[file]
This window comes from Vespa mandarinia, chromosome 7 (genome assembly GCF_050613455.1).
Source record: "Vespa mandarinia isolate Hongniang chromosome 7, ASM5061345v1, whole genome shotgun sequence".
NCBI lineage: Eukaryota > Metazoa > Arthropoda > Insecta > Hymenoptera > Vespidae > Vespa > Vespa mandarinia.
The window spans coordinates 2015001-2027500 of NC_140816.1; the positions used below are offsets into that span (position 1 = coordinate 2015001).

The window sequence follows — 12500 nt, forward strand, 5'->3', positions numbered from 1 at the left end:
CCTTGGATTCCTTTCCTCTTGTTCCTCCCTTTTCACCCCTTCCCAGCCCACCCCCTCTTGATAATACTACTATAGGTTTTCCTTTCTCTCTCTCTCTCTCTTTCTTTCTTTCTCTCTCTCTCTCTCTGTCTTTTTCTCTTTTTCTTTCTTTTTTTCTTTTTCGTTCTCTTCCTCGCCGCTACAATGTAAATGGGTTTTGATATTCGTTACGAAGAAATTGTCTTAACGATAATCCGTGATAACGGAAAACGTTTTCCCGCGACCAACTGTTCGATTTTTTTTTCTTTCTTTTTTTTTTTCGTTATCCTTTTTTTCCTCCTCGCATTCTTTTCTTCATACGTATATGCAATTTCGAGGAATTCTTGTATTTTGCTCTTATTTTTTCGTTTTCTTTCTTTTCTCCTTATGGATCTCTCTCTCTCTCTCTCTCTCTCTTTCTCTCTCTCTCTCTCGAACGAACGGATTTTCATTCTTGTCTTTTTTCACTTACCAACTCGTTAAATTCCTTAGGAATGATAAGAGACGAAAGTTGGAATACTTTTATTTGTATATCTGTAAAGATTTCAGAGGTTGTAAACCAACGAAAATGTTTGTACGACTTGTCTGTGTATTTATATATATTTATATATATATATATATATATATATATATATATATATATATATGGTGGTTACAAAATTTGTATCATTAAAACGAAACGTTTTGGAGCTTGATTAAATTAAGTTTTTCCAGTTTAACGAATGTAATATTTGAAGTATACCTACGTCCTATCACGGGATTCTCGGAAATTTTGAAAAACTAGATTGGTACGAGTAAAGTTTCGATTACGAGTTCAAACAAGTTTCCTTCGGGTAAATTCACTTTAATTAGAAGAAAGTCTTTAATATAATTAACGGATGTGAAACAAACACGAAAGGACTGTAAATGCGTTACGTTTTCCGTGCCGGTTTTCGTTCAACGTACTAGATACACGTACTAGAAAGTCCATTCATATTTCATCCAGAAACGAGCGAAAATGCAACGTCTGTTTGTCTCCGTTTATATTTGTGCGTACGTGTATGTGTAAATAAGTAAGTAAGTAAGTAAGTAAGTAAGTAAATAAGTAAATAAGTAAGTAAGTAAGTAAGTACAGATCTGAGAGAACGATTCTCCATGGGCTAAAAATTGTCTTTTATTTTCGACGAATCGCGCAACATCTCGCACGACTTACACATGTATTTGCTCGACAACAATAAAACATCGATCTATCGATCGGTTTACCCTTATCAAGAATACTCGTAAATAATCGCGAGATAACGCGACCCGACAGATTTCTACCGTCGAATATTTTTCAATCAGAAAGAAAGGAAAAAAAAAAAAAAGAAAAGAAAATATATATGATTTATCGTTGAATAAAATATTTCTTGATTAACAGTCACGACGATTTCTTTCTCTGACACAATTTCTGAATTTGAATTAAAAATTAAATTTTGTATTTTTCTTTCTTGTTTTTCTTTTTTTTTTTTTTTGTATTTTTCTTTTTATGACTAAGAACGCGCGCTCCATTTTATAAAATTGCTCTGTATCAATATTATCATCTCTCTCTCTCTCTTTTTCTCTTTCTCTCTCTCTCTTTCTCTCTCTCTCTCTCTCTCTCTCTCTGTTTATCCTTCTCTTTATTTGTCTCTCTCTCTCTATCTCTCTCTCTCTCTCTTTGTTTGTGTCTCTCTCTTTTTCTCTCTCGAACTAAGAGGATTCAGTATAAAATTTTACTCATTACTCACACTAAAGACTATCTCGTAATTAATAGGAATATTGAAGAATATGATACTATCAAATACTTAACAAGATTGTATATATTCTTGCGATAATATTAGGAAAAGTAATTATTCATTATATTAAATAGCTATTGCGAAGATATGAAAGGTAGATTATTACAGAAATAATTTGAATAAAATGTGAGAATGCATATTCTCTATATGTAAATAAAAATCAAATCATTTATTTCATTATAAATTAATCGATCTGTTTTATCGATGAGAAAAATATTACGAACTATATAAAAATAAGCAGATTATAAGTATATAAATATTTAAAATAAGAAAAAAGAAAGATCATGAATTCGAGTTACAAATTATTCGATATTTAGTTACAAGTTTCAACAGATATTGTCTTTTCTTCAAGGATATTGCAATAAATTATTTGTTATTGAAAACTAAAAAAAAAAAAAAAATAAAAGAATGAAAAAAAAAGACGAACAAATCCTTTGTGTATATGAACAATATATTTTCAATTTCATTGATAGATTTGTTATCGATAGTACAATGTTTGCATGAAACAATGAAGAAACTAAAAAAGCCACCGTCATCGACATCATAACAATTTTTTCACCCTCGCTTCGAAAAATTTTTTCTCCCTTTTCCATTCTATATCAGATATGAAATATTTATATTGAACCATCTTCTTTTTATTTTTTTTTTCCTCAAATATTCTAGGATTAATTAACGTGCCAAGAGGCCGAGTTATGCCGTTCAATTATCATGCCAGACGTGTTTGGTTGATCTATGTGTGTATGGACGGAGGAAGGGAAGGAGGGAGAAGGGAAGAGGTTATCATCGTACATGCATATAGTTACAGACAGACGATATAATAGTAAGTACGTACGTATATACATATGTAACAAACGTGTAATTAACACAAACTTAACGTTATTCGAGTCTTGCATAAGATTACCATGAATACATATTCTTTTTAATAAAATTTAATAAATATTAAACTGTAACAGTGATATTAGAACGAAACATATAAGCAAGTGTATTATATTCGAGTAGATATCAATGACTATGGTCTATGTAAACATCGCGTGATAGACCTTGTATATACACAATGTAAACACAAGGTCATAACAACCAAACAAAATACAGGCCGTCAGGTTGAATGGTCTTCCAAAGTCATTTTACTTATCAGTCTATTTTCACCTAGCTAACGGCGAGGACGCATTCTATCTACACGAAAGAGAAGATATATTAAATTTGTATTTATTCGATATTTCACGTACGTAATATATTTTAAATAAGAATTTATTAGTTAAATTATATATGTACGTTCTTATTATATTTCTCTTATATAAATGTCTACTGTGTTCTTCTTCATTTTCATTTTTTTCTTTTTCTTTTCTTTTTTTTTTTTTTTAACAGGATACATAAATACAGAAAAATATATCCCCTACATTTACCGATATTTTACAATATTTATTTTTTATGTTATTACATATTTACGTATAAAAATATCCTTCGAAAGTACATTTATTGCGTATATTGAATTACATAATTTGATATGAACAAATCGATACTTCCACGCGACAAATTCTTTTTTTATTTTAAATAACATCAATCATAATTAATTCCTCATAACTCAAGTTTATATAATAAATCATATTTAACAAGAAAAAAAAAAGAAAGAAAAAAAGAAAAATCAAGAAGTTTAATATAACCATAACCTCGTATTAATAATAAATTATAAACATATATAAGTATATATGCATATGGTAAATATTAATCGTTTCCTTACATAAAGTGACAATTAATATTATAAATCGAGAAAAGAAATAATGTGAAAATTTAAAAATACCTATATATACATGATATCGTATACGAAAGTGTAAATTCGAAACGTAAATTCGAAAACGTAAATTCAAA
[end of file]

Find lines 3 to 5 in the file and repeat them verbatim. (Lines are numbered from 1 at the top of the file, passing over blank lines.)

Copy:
NCBI lineage: Eukaryota > Metazoa > Arthropoda > Insecta > Hymenoptera > Vespidae > Vespa > Vespa mandarinia.
The window spans coordinates 2015001-2027500 of NC_140816.1; the positions used below are offsets into that span (position 1 = coordinate 2015001).

The window sequence follows — 12500 nt, forward strand, 5'->3', positions numbered from 1 at the left end: